I think that soft skilled labor tends to be a way to devalue work done by women and other underrepresented minorities in tech. It’s not specific in tech — it happens everywhere — but it's amplified in tech, specifically when you're working in a company like I did, which is a b2b software product. You’re surrounded by men in your workplace, or I was, and most of the customers are men. For me, the thing that got complicated was that I saw that when I did these sort of maternal things, people liked it. And that seemed to be a way to feel valued — to play up that side of my personality. To some extent we all enjoyed it, too. So how do you talk about that?
NL: Having a certain amount of privilege and also being a woman — you can reap the small benefits of patriarchy if you perform in the proper way. And sometimes there's joy in that even though it may feel empty in some way.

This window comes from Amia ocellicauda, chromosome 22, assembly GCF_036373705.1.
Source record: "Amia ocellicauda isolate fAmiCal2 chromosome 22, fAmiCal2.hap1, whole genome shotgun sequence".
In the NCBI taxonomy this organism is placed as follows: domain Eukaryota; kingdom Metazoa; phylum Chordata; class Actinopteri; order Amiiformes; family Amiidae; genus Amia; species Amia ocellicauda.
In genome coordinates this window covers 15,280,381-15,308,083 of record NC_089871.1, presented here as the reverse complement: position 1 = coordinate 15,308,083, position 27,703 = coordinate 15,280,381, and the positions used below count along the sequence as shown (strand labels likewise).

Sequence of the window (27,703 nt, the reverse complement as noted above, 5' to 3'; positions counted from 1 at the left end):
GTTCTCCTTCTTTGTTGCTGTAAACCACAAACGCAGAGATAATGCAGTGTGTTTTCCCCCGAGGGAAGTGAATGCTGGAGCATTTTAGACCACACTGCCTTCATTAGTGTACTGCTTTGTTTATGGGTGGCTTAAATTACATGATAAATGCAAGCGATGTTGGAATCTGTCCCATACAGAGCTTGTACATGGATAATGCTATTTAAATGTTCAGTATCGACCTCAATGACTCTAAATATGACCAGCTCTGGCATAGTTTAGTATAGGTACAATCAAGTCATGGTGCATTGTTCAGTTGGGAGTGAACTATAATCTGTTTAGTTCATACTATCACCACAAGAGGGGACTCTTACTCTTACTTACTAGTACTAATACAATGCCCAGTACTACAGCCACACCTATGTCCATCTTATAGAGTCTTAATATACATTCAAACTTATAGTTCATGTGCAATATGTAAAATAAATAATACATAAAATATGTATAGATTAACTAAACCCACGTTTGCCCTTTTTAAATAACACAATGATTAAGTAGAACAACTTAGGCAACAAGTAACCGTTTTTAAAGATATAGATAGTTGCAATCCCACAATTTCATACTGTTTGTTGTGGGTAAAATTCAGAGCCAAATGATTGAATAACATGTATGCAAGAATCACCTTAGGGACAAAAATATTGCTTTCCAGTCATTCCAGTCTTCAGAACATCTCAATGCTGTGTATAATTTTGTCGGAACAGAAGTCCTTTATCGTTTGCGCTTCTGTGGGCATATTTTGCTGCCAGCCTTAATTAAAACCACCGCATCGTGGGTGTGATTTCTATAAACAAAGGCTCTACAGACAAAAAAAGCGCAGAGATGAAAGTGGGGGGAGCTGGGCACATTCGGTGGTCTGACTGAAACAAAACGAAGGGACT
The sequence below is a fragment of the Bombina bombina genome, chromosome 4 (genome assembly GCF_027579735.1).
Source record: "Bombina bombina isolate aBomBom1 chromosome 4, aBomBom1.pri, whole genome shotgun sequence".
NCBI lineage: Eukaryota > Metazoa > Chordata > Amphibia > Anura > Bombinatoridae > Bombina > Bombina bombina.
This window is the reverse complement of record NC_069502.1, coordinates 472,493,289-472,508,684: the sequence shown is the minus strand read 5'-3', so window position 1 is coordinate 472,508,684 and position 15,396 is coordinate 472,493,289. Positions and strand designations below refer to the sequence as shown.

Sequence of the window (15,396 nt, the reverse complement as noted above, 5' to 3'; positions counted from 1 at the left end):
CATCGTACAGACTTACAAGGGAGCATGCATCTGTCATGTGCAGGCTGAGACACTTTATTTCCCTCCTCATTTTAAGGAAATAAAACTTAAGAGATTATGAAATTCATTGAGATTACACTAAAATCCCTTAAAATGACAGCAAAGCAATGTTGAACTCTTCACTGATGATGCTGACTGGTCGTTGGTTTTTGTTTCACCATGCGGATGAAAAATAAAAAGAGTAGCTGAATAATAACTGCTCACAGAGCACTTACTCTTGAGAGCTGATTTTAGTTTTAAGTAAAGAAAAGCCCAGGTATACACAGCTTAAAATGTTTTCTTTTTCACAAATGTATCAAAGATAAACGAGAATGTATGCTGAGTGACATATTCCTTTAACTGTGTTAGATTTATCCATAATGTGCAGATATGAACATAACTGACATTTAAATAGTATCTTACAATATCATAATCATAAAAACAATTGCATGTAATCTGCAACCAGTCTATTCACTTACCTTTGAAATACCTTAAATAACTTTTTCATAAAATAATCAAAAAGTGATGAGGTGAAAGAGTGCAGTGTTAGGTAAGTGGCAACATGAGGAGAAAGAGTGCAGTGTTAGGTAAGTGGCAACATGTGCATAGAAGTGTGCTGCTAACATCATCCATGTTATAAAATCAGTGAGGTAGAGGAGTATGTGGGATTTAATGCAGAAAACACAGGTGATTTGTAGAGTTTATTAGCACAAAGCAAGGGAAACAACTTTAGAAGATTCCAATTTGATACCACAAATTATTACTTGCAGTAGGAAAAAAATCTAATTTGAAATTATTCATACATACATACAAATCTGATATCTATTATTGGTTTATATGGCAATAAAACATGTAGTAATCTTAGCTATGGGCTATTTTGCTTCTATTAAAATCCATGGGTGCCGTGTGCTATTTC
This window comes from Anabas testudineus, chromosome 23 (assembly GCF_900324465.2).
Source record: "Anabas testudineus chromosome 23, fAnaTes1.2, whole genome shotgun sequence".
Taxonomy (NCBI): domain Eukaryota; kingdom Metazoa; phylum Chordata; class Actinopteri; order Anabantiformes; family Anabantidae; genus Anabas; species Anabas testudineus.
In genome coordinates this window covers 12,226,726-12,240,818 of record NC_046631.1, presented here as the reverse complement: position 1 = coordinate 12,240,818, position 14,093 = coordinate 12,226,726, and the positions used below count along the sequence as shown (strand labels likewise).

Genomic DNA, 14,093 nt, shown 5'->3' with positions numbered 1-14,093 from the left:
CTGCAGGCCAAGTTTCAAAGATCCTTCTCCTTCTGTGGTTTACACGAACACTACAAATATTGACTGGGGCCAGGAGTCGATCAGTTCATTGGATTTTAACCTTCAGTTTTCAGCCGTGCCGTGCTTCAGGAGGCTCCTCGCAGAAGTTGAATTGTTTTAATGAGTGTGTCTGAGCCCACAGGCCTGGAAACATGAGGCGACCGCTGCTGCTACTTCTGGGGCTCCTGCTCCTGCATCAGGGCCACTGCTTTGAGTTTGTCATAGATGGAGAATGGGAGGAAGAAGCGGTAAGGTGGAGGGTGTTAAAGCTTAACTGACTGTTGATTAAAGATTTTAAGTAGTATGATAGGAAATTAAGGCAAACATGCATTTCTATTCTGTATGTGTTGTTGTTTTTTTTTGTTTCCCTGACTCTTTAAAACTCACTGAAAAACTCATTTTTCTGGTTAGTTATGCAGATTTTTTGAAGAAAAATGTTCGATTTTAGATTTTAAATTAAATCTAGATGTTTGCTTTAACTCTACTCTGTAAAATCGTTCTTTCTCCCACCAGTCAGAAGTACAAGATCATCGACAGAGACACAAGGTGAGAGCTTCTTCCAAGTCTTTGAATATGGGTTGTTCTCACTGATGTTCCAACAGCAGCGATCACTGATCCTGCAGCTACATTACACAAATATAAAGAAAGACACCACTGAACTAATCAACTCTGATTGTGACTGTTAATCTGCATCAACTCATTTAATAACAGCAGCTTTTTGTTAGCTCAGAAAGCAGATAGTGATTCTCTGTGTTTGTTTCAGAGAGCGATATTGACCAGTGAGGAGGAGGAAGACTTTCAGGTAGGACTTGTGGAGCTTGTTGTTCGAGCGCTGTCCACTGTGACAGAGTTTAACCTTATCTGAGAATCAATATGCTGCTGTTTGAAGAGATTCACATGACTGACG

AW: I like that. Reap the small benefits of, or eat the leftover scraps of.
NL: It does feel like being a pet in some way — like a conditional acceptance.
ES: You’ve been asked a lot about your decision not to name any of the companies you discuss in Uncanny Valley.
AW: It’s a purely stylistic choice. I think it’s important to remember what these companies do rather than whatever cultural association someone might have with the name, and it also gestures towards the interchangeability of these companies. In terms of what I’m writing about, the companies themselves don’t really matter because I think the situations that arose from these environments are reflective of a bigger structural narrative. I also just don’t really like the names of a lot of these companies; I think they are hard to read on the page for me.
NL: It’s interesting that you say that especially with regards to interchangeability. I think of the e-book founders, in the way that you describe them, as being this hydra of interchangeable white men. Why do you think startup culture functions this way in terms of interchangeability and culture?